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Top PDF Generation Libraries for Go

This guide reviews the top PDF generation packages for Go. We'll explore their features, evaluate their likely performance, and help you find the best fit for your project's needs.

Types of PDF Generation Libraries

Conversion vs Builder Libraries

When it comes to generating PDFs, there are two common approaches: HTML to PDF conversion libraries or low-level PDF builders. As the name suggests, HTML to PDF conversion libraries convert HTML code into a PDF document. They are favored due to their simplicity and speed, allowing developers to design documents using familiar HTML and CSS before converting them to PDF format.

Low-level builders force you to create your PDF text block by text block, image by image, line by line. Theoretically, low-level API builders offer more granular control over your PDF creation. In practice, builders are more complex and time-consuming, and we strongly recommend an HTML-based conversion approach. And for more complex documents, you should try an HTML to PDF generator that fully supports CSS Paged Media.

Browser vs Non-Browser Libraries

There are two sub-types for the conversion libraries. Browser-based libraries, such as those based on Google Chromium, operate by automating an actual browser to render the HTML and CSS, and then capturing that rendering as a PDF. This approach guarantees the latest CSS and JavaScript capabilities and perfectly matches what you'd see in a web browser. However, this accuracy comes at a cost. Browser-based libraries often require more system resources and can be slower, since they require launching and controlling a whole web browser.

Alternatively, non-browser-based libraries typically offer more PDF-specific related functionality and broader support for the CSS Paged Media specifications. They may lack cutting-edge JavaScript functionality and render slightly differently than the browsers, but they make up for it in power and flexibility. These non-browser libraries often provide better support for varying headers and footers, page sizing, table of contents, first page styling, and more.

Go PDF Generation Libraries

Rod & Chromedp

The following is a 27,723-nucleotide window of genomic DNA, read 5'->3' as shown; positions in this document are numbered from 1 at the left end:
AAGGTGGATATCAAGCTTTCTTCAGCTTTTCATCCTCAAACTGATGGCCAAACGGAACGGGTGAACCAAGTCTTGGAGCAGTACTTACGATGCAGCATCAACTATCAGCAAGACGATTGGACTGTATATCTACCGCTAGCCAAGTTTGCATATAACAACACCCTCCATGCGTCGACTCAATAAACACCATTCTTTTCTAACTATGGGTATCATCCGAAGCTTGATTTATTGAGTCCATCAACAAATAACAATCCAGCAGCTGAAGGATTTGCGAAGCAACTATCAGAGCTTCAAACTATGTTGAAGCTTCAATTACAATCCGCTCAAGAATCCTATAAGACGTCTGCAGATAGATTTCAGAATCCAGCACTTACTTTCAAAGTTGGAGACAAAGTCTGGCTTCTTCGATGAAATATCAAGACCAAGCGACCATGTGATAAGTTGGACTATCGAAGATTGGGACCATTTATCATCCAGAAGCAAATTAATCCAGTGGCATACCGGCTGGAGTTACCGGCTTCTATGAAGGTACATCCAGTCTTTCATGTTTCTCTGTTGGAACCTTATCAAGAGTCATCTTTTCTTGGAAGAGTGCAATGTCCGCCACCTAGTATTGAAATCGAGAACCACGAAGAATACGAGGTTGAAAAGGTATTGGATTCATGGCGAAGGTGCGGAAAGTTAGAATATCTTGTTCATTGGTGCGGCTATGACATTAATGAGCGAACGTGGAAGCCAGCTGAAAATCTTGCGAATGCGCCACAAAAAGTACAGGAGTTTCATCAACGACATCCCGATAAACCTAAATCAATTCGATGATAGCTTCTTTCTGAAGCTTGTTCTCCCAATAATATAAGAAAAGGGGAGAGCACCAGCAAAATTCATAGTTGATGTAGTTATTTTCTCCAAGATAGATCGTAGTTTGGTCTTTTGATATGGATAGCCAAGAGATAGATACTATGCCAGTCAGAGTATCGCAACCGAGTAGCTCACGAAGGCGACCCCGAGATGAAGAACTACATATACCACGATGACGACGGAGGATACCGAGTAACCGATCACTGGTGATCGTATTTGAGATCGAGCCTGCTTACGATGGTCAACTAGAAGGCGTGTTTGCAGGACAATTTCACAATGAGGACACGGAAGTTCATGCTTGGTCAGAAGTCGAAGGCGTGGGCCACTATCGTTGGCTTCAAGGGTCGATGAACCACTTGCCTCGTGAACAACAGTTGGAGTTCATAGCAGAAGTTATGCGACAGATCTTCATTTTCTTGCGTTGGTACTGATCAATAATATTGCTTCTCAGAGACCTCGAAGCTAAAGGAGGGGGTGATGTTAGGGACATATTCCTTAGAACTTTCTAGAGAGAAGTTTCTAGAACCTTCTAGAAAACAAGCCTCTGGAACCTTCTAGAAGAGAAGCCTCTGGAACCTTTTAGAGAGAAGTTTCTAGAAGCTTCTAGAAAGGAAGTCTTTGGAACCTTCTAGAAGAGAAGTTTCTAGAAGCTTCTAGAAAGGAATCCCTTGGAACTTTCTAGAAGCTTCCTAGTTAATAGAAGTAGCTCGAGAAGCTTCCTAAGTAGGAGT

Rod and Chromedp are popular PDF generation libraries in Go that operate on the browser-based approach, leveraging the capabilities of Google's Chromium engine. They're similar to Node's Puppeteer library. Their most significant advantage is that they provide the latest in modern JavaScript and CSS with the common weakness of little document-related functionality and aggressive use of server resources. These tools are excellent for documents based on SPA projects or that require charting libraries.

Rod has an article comparing Rod to other Chromium-based libraries, including Chromedp.

GoFPDF & Maroto

GoFPDF is a low-level builder library for generating PDFs in Go. This library offers you the flexibility and control to define every element in your PDF. It supports UTF-8 fonts, embedding images, and generating tables directly. It even allows drawing of cells and line breaks for text (yes, these features are a big deal for a low-level builder, whereas it's never an issue with an HTML-based converter). The trade-off to this level of control is the complexity of use. You'll need to define everything from scratch, and creating complex documents will be time-consuming. Unfortunately, the GoFPDF project was archived back in 2021, with the maintainers seeming to consider the project complete.

Maroto, which is built upon GoFPDF, takes a slightly different approach. It provides a simple interface for generating PDFs based on the Bootstrap framework. It compensates for Gofpdf's arduous development with predefined layouts, automatic line breaks, and a simplified API for adding images, headers, and footers. While it does not offer as much granular control as Gofpdf, it reduces the time and effort required to create a PDF document. Maroto is still in active development, despite Gofpdf's status.